Monday, August 7, 2017

Trump on crying and
begging for forgiveness

Donald Trump’s three tweets about Richard Blumenthal:

Interesting to watch Senator Richard Blumenthal of Connecticut talking about hoax Russian collusion when he was a phony Vietnam con artist! Never in U.S.[ ]history has anyone lied or defrauded voters like Senator Richard Blumenthal. He told stories about his Vietnam battles and conquests, how brave he was, and it was all a lie. He cried like a baby and begged for forgiveness like a child. Now he judges collusion?
These tweets are a perfect example of whataboutism, a persistent Trump tactic. They’re also replete with falsehoods: while Blumenthal did lie about serving in Vietnam, there is no evidence that he told stories of battle and bravery. Nor is there any record of his defrauding voters or crying or begging for forgiveness.

To point out that Blumenthal, unlike Trump, at least served in the military would also be mere whataboutism. What most interests me about these tweets is the way that Trump characterizes remorse and shame — as a matter of crying like a baby and begging for forgiveness like a child. Trump has said that he has not cried since babyhood (2015) and is not a “big crier” (2016). He has also said that “I never like to say sorry because that means there was a mistake” and that “probably the last time I said sorry was a long time ago” (2015).

Remorse and shame require self-awareness and a functioning moral compass, an ability to reflect upon one’s actions and consider them in relation to some ethical standard. But being a man, on Trump’s terms, means just about never having to say you’re sorry. And never ever asking for forgiveness. That’s for kids.

[In combining the three tweets, I’ve removed the endless “. . .” clutter.]

comments: 8

Stefan said...

Great post, Michael. I've been waiting since yesterday to hear a second critic (the first was a former congresswoman whose name I did not catch) echo the point that instead of saying false and disparaging things about Sen. Blumenthal, the president might have expressed concern for the three marines evidently lost off the coast of Australia yesterday or about an apparent mosque bombing in Minnesota. American soldiers were killed in Afghanistan over the weekend, and several boy scouts were killed in a boating accident. There are many things, obviously, that a real president might do with the communication technology available to him, things that might comfort or elevate. The fact that he seems only to use it to bludgeon or lie is, to use his favorite word, sad.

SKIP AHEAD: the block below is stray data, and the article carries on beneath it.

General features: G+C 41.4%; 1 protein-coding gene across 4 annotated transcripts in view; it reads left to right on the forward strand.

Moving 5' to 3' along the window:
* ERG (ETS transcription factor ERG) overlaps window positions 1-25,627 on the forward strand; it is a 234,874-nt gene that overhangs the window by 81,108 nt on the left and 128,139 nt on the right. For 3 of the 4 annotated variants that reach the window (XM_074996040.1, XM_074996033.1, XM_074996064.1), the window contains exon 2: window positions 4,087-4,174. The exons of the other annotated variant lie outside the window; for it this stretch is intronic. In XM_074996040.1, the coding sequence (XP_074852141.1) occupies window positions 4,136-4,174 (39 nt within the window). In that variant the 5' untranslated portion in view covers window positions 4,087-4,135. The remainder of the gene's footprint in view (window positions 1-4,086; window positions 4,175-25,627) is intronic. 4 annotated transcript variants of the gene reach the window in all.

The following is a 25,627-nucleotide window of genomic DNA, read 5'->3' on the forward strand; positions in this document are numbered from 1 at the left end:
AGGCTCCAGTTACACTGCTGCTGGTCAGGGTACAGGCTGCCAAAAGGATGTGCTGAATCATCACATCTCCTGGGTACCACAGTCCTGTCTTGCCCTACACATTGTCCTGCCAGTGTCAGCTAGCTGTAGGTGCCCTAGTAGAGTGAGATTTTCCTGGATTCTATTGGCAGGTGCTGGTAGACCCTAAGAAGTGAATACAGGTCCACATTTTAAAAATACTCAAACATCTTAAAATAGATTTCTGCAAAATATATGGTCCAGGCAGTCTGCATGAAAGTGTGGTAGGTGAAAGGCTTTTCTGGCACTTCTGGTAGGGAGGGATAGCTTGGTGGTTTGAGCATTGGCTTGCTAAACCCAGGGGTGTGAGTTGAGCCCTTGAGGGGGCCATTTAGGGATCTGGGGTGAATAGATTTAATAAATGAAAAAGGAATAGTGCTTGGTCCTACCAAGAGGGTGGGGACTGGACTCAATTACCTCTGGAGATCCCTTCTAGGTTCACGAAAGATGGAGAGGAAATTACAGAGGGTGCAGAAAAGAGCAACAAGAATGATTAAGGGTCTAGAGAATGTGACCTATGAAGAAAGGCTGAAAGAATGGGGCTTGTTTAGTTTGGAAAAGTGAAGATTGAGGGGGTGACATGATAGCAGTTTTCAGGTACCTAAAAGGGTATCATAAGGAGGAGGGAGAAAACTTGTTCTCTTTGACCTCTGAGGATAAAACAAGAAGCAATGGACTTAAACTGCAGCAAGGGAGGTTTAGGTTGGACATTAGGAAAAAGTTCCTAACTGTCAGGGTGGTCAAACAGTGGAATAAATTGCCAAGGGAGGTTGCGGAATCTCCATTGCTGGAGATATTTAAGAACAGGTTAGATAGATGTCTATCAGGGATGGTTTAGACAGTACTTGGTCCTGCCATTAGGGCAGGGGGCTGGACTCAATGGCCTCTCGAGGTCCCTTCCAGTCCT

P.S. Thanks for "You Dyed Your Hair Chartreuse," which is really delightful and caused me to learn that a Charlotte Russe is a dessert. What a nice antidote to all things Trump.

Michael Leddy said...

I have to admit that I never thought for a moment that Trump would tweet anything about the service members killed or the bombing or the scouts. But it’s necessary to register what he didn’t say.

About charlotte russe: which kind?! I suspect that the songwriters were thinking of the New York variety.

Stefan said...

I'll have to go with the variety that you describe win response to the Nancy strip, since your description matches the photo I found. (It was surprisingly difficult to learn about this confection, as you suggest.) But I must correct my claim that "Chartreuse" introduced me to the charlotte russe, since I now remember reading your original post. I guess it's more accurate to say that the song reminded me of something that I didn't currently know what I once knew.

As for what we might expect or shouldn't expect from this president, you are right, of course. There's no evidence that he's even able to think in positive or compassionate terms or to communicate in ways that suggest he is the president of us all. But, well: sigh.

Michael Leddy said...

There should be a term for things you once knew that you then realize you once knew. (I’m thinking of the handful of words that I have to look up again and again.) Pre-knowns? But that’s too much like Donald Rumsfeld’s known knowns, known unknowns, unknown unknowns.

Anonymous said...

Would "recycled discoveries" do?

Michael Leddy said...

It could. Thanks for reading and suggesting. I thought of “forget-me,” like a shortened version of “forget-me-not.”

Stefan said...

I thought of this shortly after you posed the question, but it seems so obvious now that I can't tell if it's clever or dopey: deju knew? You be the judge.

Michael Leddy said...

Gulp: I thought of it too (while shopping in Wal-Mart), and ran it by Elaine. Her reaction tells me that it must be both. :)